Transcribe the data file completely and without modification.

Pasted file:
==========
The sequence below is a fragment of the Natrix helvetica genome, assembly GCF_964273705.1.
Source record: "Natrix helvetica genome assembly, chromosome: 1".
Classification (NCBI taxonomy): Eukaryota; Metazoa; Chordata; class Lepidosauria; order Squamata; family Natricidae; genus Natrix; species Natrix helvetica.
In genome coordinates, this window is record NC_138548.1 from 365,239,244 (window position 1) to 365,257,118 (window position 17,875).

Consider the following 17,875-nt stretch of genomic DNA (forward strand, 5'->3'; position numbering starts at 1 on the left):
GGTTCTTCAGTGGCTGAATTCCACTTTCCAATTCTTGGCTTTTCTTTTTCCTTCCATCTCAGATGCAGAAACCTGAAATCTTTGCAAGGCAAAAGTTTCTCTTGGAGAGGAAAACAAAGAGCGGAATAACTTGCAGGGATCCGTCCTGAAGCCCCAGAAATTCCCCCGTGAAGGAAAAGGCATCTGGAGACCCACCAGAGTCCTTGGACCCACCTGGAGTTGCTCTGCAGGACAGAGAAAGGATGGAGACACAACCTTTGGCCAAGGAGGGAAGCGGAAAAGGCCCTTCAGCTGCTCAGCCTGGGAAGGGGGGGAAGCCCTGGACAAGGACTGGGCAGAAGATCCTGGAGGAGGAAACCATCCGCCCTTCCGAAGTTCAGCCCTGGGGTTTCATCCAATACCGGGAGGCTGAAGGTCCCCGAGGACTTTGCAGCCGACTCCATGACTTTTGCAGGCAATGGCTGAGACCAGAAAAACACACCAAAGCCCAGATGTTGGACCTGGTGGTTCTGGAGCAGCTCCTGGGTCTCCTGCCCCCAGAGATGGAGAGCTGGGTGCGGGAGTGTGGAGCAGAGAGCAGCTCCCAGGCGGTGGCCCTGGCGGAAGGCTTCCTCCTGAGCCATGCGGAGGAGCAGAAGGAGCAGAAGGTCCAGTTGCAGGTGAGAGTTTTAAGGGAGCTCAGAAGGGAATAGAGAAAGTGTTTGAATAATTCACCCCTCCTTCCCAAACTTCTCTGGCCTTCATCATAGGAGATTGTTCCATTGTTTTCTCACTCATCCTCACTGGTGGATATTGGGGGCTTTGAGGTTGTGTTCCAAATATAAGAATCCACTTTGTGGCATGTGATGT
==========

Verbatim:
The sequence below is a fragment of the Natrix helvetica genome, assembly GCF_964273705.1.
Source record: "Natrix helvetica genome assembly, chromosome: 1".
Classification (NCBI taxonomy): Eukaryota; Metazoa; Chordata; class Lepidosauria; order Squamata; family Natricidae; genus Natrix; species Natrix helvetica.
In genome coordinates, this window is record NC_138548.1 from 365,239,244 (window position 1) to 365,257,118 (window position 17,875).

Consider the following 17,875-nt stretch of genomic DNA (forward strand, 5'->3'; position numbering starts at 1 on the left):
GGTTCTTCAGTGGCTGAATTCCACTTTCCAATTCTTGGCTTTTCTTTTTCCTTCCATCTCAGATGCAGAAACCTGAAATCTTTGCAAGGCAAAAGTTTCTCTTGGAGAGGAAAACAAAGAGCGGAATAACTTGCAGGGATCCGTCCTGAAGCCCCAGAAATTCCCCCGTGAAGGAAAAGGCATCTGGAGACCCACCAGAGTCCTTGGACCCACCTGGAGTTGCTCTGCAGGACAGAGAAAGGATGGAGACACAACCTTTGGCCAAGGAGGGAAGCGGAAAAGGCCCTTCAGCTGCTCAGCCTGGGAAGGGGGGGAAGCCCTGGACAAGGACTGGGCAGAAGATCCTGGAGGAGGAAACCATCCGCCCTTCCGAAGTTCAGCCCTGGGGTTTCATCCAATACCGGGAGGCTGAAGGTCCCCGAGGACTTTGCAGCCGACTCCATGACTTTTGCAGGCAATGGCTGAGACCAGAAAAACACACCAAAGCCCAGATGTTGGACCTGGTGGTTCTGGAGCAGCTCCTGGGTCTCCTGCCCCCAGAGATGGAGAGCTGGGTGCGGGAGTGTGGAGCAGAGAGCAGCTCCCAGGCGGTGGCCCTGGCGGAAGGCTTCCTCCTGAGCCATGCGGAGGAGCAGAAGGAGCAGAAGGTCCAGTTGCAGGTGAGAGTTTTAAGGGAGCTCAGAAGGGAATAGAGAAAGTGTTTGAATAATTCACCCCTCCTTCCCAAACTTCTCTGGCCTTCATCATAGGAGATTGTTCCATTGTTTTCTCACTCATCCTCACTGGTGGATATTGGGGGCTTTGAGGTTGTGTTCCAAATATAAGAATCCACTTTGTGGCATGTGATGT